The Philosophy of
Dimensional Massage Therapy

by Nancy Dail, BA, LMT, NCTMB

a close up picture of a woman's face, with the massage therapists hands by the bridge of her noseThe body is all connected; it has depth, width and length. The joints in the body provide a network of anatomical structures designed for constant use. In order to properly relax and unwind soft tissue, the massage therapist must manipulate as many of these structures as possible. Each joint is a collection of muscles that work in groups and in paired opposition. By systematically working on specific muscles that share contraction and opposite action, Dimensional Massage helps to create balance to the joint structures. Dimensional Massage encompasses an approach to technique and structure as well as to the sequence of the specific techniques for a particular soft tissue problem. The techniques are a collection of soft tissue manipulations that are designed to be efficient and sequentially specific to unwind the most resistant hypertonicities. Dimensional Massage should provide the least amount of discomfort to the client in the therapeutic process, and if performed correctly the techniques should be easy on the therapist’s hands and body.

Many Dimensional Massage techniques first utilize passive shortening of the length of the muscle to efficiently soften fibers. Other Dimensional Massage manipulations require rhythmically moving a joint at the same time as unwinding specific muscles or alternating clockwise and counterclockwise movements to joints or muscles. These “distractions” provide a mechanism for the client to give up “holding” patterns and the soft tissue fibers release built-up tension. All techniques should be sequenced according to the individual structure of the client. Therapists need to build a large “tool belt” of many techniques to adapt to the wide variety of structures and repetitive actions that plague humanity. Dimensional Massage provides a philosophical approach, sequence, and methodology of techniques for the massage therapist to utilize in a therapeutic practice.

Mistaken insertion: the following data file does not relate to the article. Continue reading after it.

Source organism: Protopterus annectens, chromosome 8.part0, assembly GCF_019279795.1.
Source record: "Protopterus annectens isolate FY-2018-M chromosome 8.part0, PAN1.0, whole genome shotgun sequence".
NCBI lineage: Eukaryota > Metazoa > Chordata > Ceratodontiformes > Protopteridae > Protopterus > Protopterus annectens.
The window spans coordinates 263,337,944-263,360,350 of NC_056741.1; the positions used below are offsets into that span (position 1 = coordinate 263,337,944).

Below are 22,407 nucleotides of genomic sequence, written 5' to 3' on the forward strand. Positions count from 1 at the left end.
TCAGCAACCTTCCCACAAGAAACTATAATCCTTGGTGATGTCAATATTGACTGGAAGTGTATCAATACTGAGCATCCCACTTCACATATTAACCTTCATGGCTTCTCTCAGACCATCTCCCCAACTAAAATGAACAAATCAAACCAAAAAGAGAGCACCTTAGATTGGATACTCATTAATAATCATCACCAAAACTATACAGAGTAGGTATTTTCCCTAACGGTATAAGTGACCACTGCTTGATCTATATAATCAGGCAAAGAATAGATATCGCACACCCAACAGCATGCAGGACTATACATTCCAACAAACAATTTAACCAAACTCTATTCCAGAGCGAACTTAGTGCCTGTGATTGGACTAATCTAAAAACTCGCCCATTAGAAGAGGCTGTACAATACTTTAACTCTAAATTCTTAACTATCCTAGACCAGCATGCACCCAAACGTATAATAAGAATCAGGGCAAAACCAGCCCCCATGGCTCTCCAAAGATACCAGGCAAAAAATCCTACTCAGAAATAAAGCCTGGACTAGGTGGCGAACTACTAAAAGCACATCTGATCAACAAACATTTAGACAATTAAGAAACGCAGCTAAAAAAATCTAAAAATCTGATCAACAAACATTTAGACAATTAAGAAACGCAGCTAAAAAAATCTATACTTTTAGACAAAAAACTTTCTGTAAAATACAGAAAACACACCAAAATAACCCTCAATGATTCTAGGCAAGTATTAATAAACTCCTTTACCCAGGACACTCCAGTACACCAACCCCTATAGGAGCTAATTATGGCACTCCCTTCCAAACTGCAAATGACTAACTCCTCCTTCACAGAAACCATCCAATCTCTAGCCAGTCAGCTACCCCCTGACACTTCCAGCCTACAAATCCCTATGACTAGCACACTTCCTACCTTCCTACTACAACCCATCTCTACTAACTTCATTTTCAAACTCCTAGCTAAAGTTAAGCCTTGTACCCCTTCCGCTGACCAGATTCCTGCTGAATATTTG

Kinesiology for Manual Therapies was published by McGraw-Hill in January 2010. The above philosophy is peppered throughout the text, introducing technique after each major joint in the body. It took four years and my life’s work to complete this project. I was the lead author on this project, but was lucky enough to start with an existing book written by R.T. Floyd; I was assisted by Tim Agnew with his expertise in Athletic Training and Clinical Flexibility. I regularly teach Kinesiology for all the major joints and deep tissue techniques and have a practice in Waldoboro, Maine. My clients have challenging soft-tissue and structural problems that we are able to adddress utilizing the philosophy and techniques of Dimensional Massage.

Case Study

I confess I have passion for my work and revel in a good challenge. A recent client provided an opportunity for close study and analysis. A 50-year old woman presented with a constant headache, which she had had for the last year. Upon investigation of her medical history, I found she had suffered three car accidents over the course of 10 years, sustaining a whiplash injury in each incident. It was not until the most recent accident, a year earlier, that she started experiencing a constant headache that she described as a “spike” in the back of her head. She had a head-forward posture, rounded shoulders, pronated forearms, small kyphosis, rotated right hips, and interesting lower extremity issues, having worn a brace as a child. Palpation proved that her posterior cervical muscles were bands of tightened tissue, constantly fighting flexion and responding to trigger points and restricted motion. Layers of muscles needed to be released, and it became apparent that working with a chiropractor would be helpful, if not immediately necessary. After the first treatment, her headache was reduced from a six to a two on a pain level, and she had much more range of motion with her neck.

We discussed her options, and she agreed to see a chiropractor with whom I often share clients. Although she needed chiropractic adjustments, without the soft-tissue work or without the combination of two modalities, it was unlikely that she would have gotten better any time soon. The result, however, was rewarding. It took roughly three months to unwind and undo three whiplashes, but today she presents pain free and has her life back. With her headaches under control, we could move on to her other pressing structural issues and address her severely pronated forearms, caused by her repetitive work, rotated hips, and presenting muscular tension in the lower extremities. The work was all based on what muscles work in groups and in paired opposition, passively shortening muscles, and positioning the head to assist in the efficient release of hypertonic tissues.

Bodywork does not have to be mysterious; it should be based on science, the structure of the client, and the art of applying techniques in a knowledgeable fashion. Success is at your fingertips.